In a triumph for longevity, New Zealand sports fans have been treated to the news Nick Willis will pursue further Olympic track glory.

Willis will be 37 at the Tokyo Games. He became the first Kiwi to earn two medals in the 1500m with bronze in Rio, after taking silver at Beijing. Willis became the oldest male to reach the podium in the event, eclipsing Kenyan Kip Keino, who was 32 when he took silver at Munich in 1972.

He considered the state of his body and his frame of mind before tweeting: "Committing to another 4 year Olympic campaign. Likely 1500m in 2017, 1500/5000 in '18, then focus on the 5000m for Tokyo."

The decision mirrors that of Sir John Walker who, at 32, competed in the 5000m at the 1984 Los Angeles Games. If Willis won, he would become the oldest Olympic champion in the discipline.


The incumbent, Ethiopian Miruts Yifter, was aged 36 years, 2 months and 17 days when he blitzed to victory at Moscow in 1980.

However, mystery surrounded his birthday. Estimates of his age ranged between 33 and 42. Yifter was coy on the issue, telling reporters: "I don't count the years. Men may steal my chickens. Men may steal my sheep. But no man can steal my age."

Willis' achievement at Rio completed New Zealand's best Games medal haul for 30-somethings.

Rowers Hamish Bond (30), Eric Murray (34) and Mahe Drysdale (37) won golds, and Rebecca Scown (33), Valerie Adams (31), Huriana Manuel (30) and Jo Aleh (30) took silver in their respective rowing, athletics, sevens and sailing disciplines.

Their success indicates the current system, through performance enhancement grants, offers athletes better financial support than the past and allows them to compete into their later years.

Athletes can delay settling into non-sporting jobs to support families or advance up employment ladders.

Few athletes are better positioned than Willis to run for their livelihood. He prefers to travel with his family and negotiates with his sponsors and agent to get apartment deals in lieu of staying in traditional athlete hotels.

Take the Monaco Diamond League event last year, when Willis bettered his New Zealand 1500m record for the fifth time in 10 years with a time of 3m 29.66s. He finished fifth and earned US$2500 ($3423).


Willis stayed less than a finishing straight sprint from Stade Louis II on the French side of the Monaco border. He warmed up on a jetty leading to a phalanx of multi-million-dollar launches, before strolling up the street into the stadium.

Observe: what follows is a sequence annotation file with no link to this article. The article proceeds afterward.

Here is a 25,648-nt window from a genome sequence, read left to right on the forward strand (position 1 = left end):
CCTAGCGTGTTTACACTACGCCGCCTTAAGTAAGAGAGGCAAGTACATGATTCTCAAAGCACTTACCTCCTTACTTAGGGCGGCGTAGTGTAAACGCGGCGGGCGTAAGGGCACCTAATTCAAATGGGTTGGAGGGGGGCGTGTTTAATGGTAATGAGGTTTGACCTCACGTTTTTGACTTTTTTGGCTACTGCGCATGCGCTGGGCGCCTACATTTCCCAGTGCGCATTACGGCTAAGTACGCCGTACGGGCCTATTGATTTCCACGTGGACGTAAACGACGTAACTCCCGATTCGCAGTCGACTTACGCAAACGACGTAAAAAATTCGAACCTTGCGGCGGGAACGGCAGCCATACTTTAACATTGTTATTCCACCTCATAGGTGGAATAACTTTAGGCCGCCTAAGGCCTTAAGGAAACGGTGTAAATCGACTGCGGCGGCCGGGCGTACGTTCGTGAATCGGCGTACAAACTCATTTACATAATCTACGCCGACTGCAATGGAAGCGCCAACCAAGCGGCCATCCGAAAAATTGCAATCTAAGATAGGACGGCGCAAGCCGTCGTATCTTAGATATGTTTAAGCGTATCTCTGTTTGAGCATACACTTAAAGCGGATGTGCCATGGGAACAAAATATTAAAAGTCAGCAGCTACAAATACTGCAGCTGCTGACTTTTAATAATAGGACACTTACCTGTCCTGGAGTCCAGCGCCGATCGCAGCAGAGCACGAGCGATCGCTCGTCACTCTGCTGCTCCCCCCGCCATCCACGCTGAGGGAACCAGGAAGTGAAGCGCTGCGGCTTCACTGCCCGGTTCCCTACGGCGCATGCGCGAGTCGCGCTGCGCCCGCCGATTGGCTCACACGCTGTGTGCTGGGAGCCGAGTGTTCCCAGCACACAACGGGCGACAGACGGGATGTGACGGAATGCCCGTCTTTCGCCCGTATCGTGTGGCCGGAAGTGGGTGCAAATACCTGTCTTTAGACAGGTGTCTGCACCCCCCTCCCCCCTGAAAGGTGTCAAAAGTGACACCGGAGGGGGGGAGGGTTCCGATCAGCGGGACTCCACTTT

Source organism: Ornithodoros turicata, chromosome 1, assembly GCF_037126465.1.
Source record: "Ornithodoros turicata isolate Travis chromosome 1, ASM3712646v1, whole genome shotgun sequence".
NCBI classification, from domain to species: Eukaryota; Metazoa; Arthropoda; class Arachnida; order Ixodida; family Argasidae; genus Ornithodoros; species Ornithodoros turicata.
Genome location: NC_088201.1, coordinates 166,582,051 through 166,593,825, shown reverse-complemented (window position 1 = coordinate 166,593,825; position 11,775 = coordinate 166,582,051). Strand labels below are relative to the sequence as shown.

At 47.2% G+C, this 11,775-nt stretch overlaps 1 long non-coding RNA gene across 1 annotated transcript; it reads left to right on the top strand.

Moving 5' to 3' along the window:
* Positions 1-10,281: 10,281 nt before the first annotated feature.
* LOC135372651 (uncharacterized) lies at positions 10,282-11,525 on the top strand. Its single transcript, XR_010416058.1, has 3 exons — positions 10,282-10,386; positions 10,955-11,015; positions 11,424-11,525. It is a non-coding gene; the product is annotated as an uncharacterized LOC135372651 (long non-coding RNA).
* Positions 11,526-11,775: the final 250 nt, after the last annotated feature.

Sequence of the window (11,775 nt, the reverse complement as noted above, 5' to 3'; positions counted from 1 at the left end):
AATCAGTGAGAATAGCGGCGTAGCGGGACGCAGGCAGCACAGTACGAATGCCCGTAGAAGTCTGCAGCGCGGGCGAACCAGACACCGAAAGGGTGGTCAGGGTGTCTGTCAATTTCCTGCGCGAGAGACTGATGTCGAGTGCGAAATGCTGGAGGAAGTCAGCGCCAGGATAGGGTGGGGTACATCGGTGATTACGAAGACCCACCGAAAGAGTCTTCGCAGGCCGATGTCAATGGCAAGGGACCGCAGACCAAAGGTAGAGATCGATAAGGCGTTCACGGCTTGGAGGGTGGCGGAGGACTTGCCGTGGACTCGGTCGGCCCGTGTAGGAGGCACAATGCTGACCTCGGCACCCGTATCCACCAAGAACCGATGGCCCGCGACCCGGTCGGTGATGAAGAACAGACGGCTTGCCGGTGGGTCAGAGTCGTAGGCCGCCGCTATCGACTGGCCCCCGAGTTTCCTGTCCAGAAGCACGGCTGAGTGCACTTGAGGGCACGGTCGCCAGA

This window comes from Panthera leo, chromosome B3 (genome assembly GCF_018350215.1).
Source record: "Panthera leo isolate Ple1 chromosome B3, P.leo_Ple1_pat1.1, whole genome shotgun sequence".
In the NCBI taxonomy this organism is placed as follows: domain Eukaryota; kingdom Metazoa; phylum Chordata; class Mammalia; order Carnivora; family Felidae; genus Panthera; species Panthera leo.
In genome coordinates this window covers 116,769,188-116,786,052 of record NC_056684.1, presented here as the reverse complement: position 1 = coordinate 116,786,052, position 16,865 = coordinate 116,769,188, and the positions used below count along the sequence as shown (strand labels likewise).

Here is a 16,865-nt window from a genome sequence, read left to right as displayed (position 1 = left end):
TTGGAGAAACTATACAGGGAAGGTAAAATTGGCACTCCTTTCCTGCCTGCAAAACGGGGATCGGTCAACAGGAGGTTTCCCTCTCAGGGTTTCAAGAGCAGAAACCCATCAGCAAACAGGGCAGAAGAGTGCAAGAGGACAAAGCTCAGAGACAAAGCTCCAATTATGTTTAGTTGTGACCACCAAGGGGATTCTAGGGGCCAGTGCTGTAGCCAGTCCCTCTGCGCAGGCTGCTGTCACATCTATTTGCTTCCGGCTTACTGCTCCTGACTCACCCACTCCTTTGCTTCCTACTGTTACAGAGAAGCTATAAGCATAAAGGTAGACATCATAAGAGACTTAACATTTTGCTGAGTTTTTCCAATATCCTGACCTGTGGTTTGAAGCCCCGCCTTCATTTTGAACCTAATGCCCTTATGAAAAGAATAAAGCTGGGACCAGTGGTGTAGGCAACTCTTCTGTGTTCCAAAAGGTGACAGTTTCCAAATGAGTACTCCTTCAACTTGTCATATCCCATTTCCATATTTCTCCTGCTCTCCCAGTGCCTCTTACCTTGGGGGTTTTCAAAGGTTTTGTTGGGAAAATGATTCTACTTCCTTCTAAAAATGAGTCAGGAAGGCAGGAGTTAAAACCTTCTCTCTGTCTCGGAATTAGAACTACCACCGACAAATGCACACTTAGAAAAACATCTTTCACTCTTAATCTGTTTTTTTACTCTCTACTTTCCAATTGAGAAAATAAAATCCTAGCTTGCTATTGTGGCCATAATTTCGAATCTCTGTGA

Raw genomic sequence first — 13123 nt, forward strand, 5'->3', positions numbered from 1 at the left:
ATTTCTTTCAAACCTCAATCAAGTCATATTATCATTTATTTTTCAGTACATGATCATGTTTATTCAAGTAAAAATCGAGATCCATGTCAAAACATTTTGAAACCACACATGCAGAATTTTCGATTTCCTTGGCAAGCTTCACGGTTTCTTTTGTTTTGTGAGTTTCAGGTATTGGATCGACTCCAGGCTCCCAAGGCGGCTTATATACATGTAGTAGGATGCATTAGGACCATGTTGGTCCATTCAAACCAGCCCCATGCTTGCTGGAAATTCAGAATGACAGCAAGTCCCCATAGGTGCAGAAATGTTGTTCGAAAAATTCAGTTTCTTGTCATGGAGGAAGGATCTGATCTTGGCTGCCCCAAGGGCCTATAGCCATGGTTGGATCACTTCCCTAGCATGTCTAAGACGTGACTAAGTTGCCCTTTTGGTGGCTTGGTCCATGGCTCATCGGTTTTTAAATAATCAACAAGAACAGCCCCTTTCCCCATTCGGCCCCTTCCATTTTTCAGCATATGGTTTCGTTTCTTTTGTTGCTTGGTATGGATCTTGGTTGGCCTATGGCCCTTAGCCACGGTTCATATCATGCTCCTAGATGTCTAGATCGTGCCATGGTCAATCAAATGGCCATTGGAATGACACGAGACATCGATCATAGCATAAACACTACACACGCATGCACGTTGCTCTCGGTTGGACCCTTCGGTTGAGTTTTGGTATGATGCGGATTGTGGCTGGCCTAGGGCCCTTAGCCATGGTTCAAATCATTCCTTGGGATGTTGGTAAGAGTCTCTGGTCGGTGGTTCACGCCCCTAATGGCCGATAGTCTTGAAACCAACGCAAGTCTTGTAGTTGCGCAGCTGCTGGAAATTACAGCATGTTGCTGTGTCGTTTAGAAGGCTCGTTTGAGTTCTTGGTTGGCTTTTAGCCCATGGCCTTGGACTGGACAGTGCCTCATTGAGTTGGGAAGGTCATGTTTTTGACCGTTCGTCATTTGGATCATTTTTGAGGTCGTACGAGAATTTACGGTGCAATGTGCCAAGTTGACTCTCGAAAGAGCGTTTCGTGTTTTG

As he said: "The All Blacks wouldn't prepare in the same locker room as their opposition."

His record justified the method.

Willis has raced in Europe since 2001 but, as Rio showed, his body can still foot it with youth.

"I'm surprised to be feeling so energetic in my legs, which indicates I might be able to keep handling the rigours of training," he told the Herald on Sunday last year on the French Riviera. "I think the statistics around age are skewed by an amateur era when people did sport until it was time to get a real job. Professionalism means people can dedicate themselves longer."

Willis is proving his hypothesis true.

In fact, before the Rio 1500m denouement, he admitted to being affected more mentally than physically in a tweet.

"I had to fight doubts 20 mins before the final. Thinking of my son watching on tv brought me back to a thankful state of mind."

His achievement must rank among New Zealand's finest at the 31st Olympiad, regardless of medal colour.

Willis has subsequently called time on his 2016 season, one in which he triumphed in his craft but also continued a vocal crusade against drug cheats and articulated his catharsis at overcoming a porn addiction.

Willis, with his forthright views and willingness to engage directly with his fanbase via social media, remains one of the few New Zealand athletes capable of making a genuine difference to people's lives beyond generating the feel-good nationalism of sporting achievements.

Thankfully, fans look set to receive the benefits of his wisdom for at least four more years in the public eye.

Oldest Winners:
An Olympic gold medal (men): Oscar Swahn (Sweden), 1912 single shot running deer team* - 64 years, 8 months, 15 days
An Olympic gold medal (women): Eliza Pollock (USA), 1904 team archery - 63y, 10m, 29d
A Formula One grand prix: Luigi Fagioli (Italy), 1951 French GP - 53y, 22d
A golf major: Julius Boros (USA), 1968 PGA Championship - 48y, 4m, 18d
A heavyweight boxing championship: George Foreman (USA), 1994 WBA and IBF titles - 45y, 9m, 26d
A cycling grand tour: Chris Horner (USA), 2013 Vuelta a Espana - 41y, 10m, 23d
A New Zealand Olympic gold medal (men): Mahe Drysdale, 2016 Rio single sculls - 37y, 8m, 25d
An open era tennis major (men): Ken Rosewall (Australia), 1972 Australian Open - 37y, 2m, 1d
An Olympic 5000m title: Miruts Yifter (Ethiopia), 1980 Moscow - 36y, 2m, 17d**

An open era tennis major (women): Serena Williams (USA), 2016 Wimbledon - 34y, 9m, 13d
An Olympic 1500m title: Albert Hill (Great Britain), 1920 Antwerp - 31y, 4m, 26d
A New Zealand Olympic gold medal: Georgine and Caroline Evers-Swindell, 2008 Beijing double sculls - 29y, 10m, 6d***

* - No animals were harmed in the making of this medal. A deer-shaped target made 10 runs of 75 feet, with the gunman firing one shot during each run.
** - Mystery surrounds Yifter's age, with wild estimates varying from 33 and 42. He refused to give a definitive answer, telling reporters: "Men may steal my chickens; men may steal my sheep. But no man can steal my age."
*** - Technically, Georgina was older by four minutes